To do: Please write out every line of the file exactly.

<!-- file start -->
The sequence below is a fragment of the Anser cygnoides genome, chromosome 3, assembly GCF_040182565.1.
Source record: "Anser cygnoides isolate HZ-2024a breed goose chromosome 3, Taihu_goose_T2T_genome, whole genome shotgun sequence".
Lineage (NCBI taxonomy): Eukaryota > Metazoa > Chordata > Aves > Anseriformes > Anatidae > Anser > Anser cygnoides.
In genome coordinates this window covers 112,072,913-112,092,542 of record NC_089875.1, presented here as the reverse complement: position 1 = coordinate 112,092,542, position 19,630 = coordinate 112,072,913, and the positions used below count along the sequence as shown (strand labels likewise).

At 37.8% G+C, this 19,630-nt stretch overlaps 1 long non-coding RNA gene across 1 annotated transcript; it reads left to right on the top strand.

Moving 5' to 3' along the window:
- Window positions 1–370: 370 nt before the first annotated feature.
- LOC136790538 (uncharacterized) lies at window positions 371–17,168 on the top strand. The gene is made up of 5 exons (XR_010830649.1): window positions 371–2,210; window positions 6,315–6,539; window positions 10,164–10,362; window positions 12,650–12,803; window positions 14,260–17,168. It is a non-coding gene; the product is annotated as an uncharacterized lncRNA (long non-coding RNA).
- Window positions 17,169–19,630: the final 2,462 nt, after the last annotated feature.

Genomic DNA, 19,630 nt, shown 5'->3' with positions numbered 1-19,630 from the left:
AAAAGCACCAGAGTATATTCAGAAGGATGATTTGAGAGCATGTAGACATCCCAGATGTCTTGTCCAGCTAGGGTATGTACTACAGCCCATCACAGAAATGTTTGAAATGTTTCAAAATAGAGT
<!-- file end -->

The sequence below is a fragment of the Anser cygnoides genome, chromosome 3, assembly GCF_040182565.1.
Source record: "Anser cygnoides isolate HZ-2024a breed goose chromosome 3, Taihu_goose_T2T_genome, whole genome shotgun sequence".
Lineage (NCBI taxonomy): Eukaryota > Metazoa > Chordata > Aves > Anseriformes > Anatidae > Anser > Anser cygnoides.
In genome coordinates this window covers 112,072,913-112,092,542 of record NC_089875.1, presented here as the reverse complement: position 1 = coordinate 112,092,542, position 19,630 = coordinate 112,072,913, and the positions used below count along the sequence as shown (strand labels likewise).

At 37.8% G+C, this 19,630-nt stretch overlaps 1 long non-coding RNA gene across 1 annotated transcript; it reads left to right on the top strand.

Moving 5' to 3' along the window:
- Window positions 1–370: 370 nt before the first annotated feature.
- LOC136790538 (uncharacterized) lies at window positions 371–17,168 on the top strand. The gene is made up of 5 exons (XR_010830649.1): window positions 371–2,210; window positions 6,315–6,539; window positions 10,164–10,362; window positions 12,650–12,803; window positions 14,260–17,168. It is a non-coding gene; the product is annotated as an uncharacterized lncRNA (long non-coding RNA).
- Window positions 17,169–19,630: the final 2,462 nt, after the last annotated feature.

Genomic DNA, 19,630 nt, shown 5'->3' with positions numbered 1-19,630 from the left:
AAAAGCACCAGAGTATATTCAGAAGGATGATTTGAGAGCATGTAGACATCCCAGATGTCTTGTCCAGCTAGGGTATGTACTACAGCCCATCACAGAAATGTTTGAAATGTTTCAAAATAGAGT